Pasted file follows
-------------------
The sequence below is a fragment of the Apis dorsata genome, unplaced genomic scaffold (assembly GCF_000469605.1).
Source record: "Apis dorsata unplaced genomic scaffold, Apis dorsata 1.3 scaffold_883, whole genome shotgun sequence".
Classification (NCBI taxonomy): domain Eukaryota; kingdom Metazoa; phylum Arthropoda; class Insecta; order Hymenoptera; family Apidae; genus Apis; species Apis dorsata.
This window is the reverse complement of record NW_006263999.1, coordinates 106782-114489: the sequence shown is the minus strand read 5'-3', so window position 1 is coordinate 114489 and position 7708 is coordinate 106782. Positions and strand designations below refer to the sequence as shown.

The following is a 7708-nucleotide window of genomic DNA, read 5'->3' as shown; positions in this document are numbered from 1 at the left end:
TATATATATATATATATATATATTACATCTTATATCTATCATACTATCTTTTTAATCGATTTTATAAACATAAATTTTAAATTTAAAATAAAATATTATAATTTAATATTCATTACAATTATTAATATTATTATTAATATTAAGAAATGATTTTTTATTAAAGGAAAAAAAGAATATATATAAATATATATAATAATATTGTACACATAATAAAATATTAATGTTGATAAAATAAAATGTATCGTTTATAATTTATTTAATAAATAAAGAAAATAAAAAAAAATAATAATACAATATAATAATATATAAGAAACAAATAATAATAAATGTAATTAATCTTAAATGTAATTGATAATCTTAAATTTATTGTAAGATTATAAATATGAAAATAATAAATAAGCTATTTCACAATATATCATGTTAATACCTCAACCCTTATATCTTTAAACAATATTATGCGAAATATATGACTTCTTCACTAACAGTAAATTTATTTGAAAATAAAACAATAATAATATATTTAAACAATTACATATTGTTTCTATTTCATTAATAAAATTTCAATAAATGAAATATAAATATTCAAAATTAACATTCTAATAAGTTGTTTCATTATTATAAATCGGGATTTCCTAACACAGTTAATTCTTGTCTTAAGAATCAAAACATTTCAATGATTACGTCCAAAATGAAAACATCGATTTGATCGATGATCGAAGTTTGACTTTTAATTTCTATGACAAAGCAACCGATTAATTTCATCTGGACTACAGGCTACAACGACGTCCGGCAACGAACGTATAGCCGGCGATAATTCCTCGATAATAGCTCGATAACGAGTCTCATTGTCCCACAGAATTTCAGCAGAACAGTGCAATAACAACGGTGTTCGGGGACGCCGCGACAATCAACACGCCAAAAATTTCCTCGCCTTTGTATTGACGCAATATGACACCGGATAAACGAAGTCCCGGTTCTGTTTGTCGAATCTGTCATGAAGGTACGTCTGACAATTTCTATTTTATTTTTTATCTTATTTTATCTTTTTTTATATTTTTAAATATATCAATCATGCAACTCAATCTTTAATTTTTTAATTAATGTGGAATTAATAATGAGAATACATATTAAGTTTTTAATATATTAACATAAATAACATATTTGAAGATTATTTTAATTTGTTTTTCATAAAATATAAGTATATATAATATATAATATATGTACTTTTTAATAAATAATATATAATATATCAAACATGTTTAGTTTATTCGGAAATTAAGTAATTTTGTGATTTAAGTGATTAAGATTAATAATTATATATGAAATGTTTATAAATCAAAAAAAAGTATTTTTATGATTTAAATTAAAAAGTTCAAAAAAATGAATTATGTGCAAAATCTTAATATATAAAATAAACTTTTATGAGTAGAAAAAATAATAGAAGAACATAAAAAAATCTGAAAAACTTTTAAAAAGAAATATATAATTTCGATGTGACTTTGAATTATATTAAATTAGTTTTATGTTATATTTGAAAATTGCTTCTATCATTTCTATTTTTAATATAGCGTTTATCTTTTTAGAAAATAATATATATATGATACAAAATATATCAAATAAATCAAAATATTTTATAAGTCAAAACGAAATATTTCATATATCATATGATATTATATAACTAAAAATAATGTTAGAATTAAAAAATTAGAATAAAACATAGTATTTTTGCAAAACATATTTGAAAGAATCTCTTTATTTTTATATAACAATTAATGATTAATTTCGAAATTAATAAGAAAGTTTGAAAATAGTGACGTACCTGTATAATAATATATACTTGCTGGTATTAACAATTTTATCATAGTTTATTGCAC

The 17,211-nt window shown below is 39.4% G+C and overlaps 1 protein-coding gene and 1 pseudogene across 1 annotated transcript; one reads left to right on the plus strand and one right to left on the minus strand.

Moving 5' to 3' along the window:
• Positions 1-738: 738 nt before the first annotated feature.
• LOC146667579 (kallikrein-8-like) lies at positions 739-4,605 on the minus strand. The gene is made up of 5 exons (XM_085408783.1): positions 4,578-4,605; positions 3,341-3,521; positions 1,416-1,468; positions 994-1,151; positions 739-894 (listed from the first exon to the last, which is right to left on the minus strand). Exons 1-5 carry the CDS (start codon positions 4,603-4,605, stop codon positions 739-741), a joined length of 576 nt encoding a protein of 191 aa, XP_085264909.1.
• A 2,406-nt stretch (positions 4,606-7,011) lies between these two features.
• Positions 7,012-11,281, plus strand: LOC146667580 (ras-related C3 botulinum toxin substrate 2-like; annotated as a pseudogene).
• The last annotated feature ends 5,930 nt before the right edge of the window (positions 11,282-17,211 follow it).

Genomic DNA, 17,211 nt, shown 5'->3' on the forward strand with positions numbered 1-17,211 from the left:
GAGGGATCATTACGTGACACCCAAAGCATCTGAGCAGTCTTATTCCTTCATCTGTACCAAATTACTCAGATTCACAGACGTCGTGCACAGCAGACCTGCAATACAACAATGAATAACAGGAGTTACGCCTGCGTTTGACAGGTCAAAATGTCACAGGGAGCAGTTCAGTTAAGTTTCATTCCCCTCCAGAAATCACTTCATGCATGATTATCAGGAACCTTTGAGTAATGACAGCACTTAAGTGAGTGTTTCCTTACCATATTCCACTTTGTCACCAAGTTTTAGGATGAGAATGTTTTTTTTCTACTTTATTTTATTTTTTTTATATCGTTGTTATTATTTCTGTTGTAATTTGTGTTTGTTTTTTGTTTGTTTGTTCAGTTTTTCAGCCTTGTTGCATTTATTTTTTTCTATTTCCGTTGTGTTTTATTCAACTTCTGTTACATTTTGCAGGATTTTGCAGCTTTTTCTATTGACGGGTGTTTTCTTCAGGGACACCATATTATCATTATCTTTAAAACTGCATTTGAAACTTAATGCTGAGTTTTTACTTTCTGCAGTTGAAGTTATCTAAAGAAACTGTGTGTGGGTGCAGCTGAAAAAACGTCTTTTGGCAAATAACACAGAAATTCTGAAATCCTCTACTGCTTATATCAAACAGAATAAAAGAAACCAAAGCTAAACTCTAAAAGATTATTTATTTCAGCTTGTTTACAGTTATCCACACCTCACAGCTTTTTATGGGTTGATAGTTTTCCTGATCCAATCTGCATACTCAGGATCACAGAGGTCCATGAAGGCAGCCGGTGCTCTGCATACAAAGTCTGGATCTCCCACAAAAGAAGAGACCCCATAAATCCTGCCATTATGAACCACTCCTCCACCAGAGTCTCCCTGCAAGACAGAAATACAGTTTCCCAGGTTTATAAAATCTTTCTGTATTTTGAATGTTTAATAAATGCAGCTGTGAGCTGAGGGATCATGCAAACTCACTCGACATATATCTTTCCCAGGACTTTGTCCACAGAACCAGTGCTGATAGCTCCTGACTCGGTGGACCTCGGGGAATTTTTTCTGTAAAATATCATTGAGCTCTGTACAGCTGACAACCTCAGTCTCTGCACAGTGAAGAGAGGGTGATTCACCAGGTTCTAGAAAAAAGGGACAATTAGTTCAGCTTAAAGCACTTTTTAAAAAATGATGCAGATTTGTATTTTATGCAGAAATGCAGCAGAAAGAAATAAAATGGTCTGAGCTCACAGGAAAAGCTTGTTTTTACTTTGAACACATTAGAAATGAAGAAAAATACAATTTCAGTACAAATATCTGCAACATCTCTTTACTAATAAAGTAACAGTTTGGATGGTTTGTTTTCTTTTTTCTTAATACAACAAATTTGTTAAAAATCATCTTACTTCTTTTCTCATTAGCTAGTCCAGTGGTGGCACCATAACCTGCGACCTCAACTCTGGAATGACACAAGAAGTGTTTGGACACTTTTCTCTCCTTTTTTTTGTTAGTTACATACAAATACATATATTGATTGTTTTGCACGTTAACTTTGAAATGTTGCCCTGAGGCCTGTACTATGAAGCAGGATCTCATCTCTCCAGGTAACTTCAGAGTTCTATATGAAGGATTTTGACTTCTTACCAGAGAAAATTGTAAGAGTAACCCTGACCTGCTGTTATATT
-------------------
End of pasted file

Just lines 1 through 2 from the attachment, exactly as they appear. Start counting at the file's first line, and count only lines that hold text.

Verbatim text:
The sequence below is a fragment of the Apis dorsata genome, unplaced genomic scaffold (assembly GCF_000469605.1).
Source record: "Apis dorsata unplaced genomic scaffold, Apis dorsata 1.3 scaffold_883, whole genome shotgun sequence".